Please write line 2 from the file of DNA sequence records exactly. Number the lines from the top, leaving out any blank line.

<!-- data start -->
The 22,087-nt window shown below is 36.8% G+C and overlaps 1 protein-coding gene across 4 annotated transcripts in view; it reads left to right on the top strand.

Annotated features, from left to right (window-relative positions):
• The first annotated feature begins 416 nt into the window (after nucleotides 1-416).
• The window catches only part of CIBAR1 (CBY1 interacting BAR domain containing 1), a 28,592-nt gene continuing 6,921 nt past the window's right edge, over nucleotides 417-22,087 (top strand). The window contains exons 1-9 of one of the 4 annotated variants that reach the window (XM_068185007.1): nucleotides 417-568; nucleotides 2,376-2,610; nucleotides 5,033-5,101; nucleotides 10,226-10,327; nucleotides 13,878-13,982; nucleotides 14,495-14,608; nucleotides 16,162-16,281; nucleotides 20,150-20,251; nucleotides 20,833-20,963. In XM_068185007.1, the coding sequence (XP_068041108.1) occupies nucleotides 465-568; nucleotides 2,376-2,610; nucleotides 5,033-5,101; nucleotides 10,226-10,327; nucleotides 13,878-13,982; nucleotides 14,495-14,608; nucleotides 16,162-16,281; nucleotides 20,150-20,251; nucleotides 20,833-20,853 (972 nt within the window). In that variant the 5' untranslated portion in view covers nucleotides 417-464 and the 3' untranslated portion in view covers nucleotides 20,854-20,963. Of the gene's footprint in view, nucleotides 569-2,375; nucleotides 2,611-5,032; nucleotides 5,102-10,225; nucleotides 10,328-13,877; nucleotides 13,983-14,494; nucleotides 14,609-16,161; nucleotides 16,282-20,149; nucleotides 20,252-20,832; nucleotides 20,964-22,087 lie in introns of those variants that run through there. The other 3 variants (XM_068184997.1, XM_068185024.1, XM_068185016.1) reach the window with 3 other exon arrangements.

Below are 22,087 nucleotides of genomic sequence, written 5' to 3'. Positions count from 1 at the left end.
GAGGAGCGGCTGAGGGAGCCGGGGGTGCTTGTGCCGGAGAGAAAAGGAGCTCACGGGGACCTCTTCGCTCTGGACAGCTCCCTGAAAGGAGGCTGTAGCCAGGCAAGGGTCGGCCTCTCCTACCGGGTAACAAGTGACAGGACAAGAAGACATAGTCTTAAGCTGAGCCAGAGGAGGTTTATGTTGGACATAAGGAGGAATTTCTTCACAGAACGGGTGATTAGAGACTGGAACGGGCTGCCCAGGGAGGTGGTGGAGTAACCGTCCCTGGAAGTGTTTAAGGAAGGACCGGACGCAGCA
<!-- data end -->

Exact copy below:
Annotated features, from left to right (window-relative positions):